You’ve just got your venture off the ground, and it’s time to think about what your brand is going to look like.
Creating a strong brand identity takes research and the right expertise. But as a designer with nearly 30 years’ experience in working with new companies, I understand that time is tight – and budgets are often even tighter. Although my start-up design packages will really help you to launch your idea with confidence, sometimes the funds just aren’t there, and there’s no option but to work on your brand yourself.
If you find yourself in this camp, don’t panic. Evolution is a big part of being in business, and you can always get a professional to develop your initial concepts a little further down the line, if you need to. For now, you just need to focus on following a few basic branding principles that will ensure your designs look carefully considered and completely credible – and make sure you steer clear of some common blunders that could cost you that vital first impression.
Here are five of the main design mistakes new businesses often make. Make sure you bear these in mind when you’re designing your initial graphics and other assets (or getting a friend or family member to do the job for you).
1. Going colour-crazy
Knowing how to select and apply colour is a big part of my job as a graphic designer, because the shades I choose for my clients’ brands can make a huge difference to the way their companies are perceived.
This great article from Econsultancy explains more about the role that colours play in the development of a unique identity – but my advice for any inexperienced designer is, keep things as simple as you can. Creativity is important, but looking professional is ultimately what it’s all about!
Choose up to three colours that you believe best represent what your company stands for and stick with them religiously. Typically, you’ll need to pick a base, an accent colour, and a neutral that can be used for backgrounds and larger areas.
2. Using too many fonts
I see this a lot – and it pains me every time! Applying too many different fonts to your visuals will make your brand look amateur at best. As with your brand colours, choose a couple of typefaces that complement each other. One should be what’s known as a body font, which is used for the majority of your copy. You can use a more stylised option for titles and headers that need to grab your audience’s attention.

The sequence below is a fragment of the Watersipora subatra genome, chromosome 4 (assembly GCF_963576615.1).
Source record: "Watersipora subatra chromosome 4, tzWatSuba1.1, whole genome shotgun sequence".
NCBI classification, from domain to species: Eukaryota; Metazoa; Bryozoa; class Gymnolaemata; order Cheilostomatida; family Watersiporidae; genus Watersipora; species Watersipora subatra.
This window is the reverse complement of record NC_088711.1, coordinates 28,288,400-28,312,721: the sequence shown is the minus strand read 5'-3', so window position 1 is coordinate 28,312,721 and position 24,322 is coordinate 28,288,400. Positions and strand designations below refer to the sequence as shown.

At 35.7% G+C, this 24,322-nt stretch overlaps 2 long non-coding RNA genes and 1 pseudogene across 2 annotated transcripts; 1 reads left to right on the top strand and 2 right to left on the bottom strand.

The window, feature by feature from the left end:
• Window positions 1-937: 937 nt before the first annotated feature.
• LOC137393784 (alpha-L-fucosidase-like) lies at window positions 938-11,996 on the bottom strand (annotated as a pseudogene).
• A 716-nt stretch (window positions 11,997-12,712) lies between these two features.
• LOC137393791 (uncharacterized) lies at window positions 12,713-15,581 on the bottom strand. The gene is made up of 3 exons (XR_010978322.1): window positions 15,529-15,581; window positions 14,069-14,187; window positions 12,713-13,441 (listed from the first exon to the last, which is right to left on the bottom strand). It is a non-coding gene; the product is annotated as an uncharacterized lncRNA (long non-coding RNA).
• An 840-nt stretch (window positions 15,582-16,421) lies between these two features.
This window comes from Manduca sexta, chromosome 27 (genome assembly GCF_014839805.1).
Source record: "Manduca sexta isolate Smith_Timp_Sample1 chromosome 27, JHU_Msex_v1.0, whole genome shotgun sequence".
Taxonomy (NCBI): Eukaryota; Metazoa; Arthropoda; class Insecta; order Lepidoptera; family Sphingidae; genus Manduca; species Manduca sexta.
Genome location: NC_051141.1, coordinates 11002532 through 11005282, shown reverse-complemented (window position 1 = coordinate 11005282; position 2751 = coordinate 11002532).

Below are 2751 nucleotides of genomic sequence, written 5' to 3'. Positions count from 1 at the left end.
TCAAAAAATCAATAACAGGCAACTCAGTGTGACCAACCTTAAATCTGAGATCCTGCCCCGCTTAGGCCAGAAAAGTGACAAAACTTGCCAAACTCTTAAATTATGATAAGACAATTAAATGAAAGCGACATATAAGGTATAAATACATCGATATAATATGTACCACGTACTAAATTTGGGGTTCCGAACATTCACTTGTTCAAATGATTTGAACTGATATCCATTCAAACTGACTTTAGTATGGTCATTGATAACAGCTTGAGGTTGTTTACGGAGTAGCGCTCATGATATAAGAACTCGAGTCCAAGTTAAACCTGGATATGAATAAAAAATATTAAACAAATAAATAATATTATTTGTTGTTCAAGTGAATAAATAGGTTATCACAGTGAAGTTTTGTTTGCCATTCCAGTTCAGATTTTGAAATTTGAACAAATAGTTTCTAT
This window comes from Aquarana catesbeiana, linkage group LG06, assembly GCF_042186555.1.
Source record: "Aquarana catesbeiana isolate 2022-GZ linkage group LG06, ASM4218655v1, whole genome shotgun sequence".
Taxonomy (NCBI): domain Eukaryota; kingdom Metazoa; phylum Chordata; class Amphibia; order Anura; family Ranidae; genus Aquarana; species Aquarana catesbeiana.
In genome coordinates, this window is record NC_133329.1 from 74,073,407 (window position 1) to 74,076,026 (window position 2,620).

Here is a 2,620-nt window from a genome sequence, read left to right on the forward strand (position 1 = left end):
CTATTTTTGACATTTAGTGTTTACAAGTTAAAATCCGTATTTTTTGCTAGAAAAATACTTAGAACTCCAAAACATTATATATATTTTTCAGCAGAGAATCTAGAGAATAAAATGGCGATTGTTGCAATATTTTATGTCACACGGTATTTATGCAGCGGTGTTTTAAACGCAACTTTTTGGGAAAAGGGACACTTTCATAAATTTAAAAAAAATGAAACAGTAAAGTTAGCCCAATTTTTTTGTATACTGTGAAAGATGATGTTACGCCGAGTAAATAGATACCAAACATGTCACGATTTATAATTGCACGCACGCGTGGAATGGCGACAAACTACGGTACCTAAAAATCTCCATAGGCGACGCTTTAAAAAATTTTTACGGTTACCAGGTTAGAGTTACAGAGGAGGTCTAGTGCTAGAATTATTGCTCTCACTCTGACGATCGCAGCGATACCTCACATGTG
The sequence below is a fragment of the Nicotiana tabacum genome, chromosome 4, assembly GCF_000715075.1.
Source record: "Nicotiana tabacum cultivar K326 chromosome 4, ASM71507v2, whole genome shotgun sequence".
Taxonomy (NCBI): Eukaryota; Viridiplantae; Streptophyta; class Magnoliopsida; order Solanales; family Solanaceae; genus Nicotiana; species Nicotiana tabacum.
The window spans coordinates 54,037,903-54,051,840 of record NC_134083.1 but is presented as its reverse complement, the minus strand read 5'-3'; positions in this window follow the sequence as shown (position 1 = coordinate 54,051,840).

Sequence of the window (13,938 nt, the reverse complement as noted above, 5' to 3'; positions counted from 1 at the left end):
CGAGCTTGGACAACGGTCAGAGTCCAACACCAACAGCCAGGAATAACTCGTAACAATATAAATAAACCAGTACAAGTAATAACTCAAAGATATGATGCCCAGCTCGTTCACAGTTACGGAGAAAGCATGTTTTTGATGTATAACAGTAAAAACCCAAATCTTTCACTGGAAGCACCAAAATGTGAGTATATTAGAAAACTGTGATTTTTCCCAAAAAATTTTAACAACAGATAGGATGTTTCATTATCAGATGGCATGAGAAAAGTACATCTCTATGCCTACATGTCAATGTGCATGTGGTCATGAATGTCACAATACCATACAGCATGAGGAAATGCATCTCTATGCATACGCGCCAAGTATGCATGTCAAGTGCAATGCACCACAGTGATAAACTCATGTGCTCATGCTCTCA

Serif or sans-serif fonts deliver a classic look that lends itself well to most brands. Try Helvetica, Arial, Calibri or Baskerville to start with. You can learn more about the differences between serif and sans-serif fonts here.
3. Creating a logo in raster format
Raster (or bitmap) images look OK to the naked eye, but because they are formed of a grid of square pixels, they often lose their sharpness when they’re expanded or reduced right down. That’s why I always recommend that start-ups create their logo in vector format. Vectors are much more scalable and can be re-sized without losing their quality – so they’ll look the same whether they’re plastered across your roller banners or added to your business cards.
4. Being scared of white space
To make sure everything you produce is easy to read, be sure to use enough white space in between your lines, paragraphs and images. Leaving a suitable amount of negative space around each element will help the viewer to digest what they’re seeing. This technique can also be used to draw attention to key parts of your visuals, including the calls to action that you’ll need to add to your marketing materials to let your readers know what they need to do next.
5. Not creating clear brand guidelines from the beginning
Brand guidelines are the rules that define the look and feel of your brand. They are essential to making sure that everything you create for your business looks both recognisable and consistent.
Your brand guidelines document will provide everyone with instructions on how to apply your brand’s colour palette; which fonts and typography to use, and where; how your logo should be used, with examples of how it might be applied in different formats and scenarios; and anything else you think is useful when advising people on how to replicate your visual identity. Of course, they will be a work in progress – because every brand changes over time! – but they should be drafted up straightaway, so everyone has a blueprint to follow (including you).